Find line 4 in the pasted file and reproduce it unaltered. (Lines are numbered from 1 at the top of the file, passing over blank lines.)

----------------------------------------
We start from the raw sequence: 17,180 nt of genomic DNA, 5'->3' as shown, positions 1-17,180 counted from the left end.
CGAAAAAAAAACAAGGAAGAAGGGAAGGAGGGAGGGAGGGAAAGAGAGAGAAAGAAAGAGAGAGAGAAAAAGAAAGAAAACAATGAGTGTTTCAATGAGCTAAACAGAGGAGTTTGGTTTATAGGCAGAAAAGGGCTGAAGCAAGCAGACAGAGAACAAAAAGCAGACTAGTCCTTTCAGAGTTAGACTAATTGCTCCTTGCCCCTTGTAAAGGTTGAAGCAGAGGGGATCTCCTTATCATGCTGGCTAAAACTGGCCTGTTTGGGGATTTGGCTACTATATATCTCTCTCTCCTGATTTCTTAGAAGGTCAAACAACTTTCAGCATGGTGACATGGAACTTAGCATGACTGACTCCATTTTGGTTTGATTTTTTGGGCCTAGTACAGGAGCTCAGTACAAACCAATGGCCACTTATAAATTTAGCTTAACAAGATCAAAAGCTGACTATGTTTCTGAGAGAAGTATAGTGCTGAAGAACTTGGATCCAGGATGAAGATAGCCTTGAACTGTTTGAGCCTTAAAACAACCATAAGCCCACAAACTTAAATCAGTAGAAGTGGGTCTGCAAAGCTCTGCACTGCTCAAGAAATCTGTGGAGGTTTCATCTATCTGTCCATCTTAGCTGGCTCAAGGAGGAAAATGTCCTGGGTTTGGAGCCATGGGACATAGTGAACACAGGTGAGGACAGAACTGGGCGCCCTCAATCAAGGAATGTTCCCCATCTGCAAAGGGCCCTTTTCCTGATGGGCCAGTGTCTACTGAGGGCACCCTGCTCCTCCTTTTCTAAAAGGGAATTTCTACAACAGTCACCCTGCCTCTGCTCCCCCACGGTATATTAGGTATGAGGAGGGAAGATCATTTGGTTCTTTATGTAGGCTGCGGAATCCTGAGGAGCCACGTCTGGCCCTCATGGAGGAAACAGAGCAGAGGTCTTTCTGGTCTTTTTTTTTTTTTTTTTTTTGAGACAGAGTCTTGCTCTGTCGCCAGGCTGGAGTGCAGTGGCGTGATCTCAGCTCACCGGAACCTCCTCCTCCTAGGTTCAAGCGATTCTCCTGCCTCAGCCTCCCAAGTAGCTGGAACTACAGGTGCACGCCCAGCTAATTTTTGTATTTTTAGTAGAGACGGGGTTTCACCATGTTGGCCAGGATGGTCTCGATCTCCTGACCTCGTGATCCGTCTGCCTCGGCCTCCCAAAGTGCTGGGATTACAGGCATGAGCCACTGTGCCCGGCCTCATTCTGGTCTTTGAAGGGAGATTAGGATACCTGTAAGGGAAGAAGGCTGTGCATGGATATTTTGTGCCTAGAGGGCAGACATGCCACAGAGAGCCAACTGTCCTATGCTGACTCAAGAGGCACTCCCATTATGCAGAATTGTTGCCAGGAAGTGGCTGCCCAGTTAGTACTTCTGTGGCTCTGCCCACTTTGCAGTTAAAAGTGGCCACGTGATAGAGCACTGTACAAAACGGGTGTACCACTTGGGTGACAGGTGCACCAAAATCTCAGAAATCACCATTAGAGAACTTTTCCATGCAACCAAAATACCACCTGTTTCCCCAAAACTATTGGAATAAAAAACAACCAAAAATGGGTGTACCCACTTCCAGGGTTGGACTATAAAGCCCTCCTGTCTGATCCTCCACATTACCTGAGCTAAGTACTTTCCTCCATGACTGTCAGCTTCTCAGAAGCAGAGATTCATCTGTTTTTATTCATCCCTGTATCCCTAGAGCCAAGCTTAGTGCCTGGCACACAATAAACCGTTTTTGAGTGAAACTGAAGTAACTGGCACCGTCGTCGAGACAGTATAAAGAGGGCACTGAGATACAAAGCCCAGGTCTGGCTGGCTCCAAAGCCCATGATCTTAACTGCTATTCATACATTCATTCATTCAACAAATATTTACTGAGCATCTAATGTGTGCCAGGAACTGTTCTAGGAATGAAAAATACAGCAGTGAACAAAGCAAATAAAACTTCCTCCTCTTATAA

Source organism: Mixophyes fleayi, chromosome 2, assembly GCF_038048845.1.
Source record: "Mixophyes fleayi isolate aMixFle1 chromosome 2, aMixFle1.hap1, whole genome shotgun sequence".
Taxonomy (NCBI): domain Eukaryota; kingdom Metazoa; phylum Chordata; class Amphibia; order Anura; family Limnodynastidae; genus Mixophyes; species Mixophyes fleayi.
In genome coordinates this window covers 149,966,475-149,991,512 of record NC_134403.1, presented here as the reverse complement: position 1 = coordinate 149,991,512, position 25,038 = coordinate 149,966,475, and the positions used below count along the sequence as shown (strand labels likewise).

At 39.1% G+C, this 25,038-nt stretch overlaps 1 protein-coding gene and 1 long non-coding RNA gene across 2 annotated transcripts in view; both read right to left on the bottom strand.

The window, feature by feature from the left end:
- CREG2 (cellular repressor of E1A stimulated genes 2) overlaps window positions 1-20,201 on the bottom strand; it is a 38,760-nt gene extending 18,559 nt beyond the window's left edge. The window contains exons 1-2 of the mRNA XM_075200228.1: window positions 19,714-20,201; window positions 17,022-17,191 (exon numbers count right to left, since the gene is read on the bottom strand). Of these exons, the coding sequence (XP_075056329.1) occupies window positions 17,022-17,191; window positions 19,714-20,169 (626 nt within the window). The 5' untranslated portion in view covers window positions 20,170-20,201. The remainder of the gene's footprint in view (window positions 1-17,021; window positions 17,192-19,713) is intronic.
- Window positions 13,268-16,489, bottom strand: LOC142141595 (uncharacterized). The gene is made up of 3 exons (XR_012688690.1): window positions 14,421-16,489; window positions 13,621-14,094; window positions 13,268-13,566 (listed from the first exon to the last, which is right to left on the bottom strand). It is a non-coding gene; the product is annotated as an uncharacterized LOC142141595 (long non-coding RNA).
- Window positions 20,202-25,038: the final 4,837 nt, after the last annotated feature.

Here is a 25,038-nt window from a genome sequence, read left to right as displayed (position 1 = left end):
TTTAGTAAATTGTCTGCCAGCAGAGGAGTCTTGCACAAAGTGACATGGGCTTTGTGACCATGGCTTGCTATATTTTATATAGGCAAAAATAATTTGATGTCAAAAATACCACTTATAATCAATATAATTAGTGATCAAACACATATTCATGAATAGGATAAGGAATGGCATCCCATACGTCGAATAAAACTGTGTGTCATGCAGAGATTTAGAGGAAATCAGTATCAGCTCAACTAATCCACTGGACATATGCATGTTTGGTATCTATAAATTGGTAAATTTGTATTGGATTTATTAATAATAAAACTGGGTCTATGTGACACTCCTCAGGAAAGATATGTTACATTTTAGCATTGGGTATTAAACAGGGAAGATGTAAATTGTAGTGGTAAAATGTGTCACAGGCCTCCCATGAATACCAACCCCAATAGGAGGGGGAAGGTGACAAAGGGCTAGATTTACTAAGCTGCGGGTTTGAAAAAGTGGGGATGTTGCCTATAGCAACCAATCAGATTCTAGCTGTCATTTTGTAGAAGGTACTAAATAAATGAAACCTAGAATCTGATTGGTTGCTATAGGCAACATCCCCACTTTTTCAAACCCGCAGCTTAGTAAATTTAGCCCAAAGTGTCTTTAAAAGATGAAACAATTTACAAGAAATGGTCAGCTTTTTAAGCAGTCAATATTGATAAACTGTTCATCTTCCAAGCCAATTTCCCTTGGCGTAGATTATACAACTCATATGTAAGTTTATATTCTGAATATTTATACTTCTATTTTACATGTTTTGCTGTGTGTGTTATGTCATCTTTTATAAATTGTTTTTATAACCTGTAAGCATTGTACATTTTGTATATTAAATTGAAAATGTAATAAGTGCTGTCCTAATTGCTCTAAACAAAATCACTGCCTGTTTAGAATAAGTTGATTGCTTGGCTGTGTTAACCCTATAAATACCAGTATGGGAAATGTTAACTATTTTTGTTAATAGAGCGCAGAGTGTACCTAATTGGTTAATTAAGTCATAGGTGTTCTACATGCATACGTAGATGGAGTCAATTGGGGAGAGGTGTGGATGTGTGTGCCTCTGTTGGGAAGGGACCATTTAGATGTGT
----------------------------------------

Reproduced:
Source record: "Mixophyes fleayi isolate aMixFle1 chromosome 2, aMixFle1.hap1, whole genome shotgun sequence".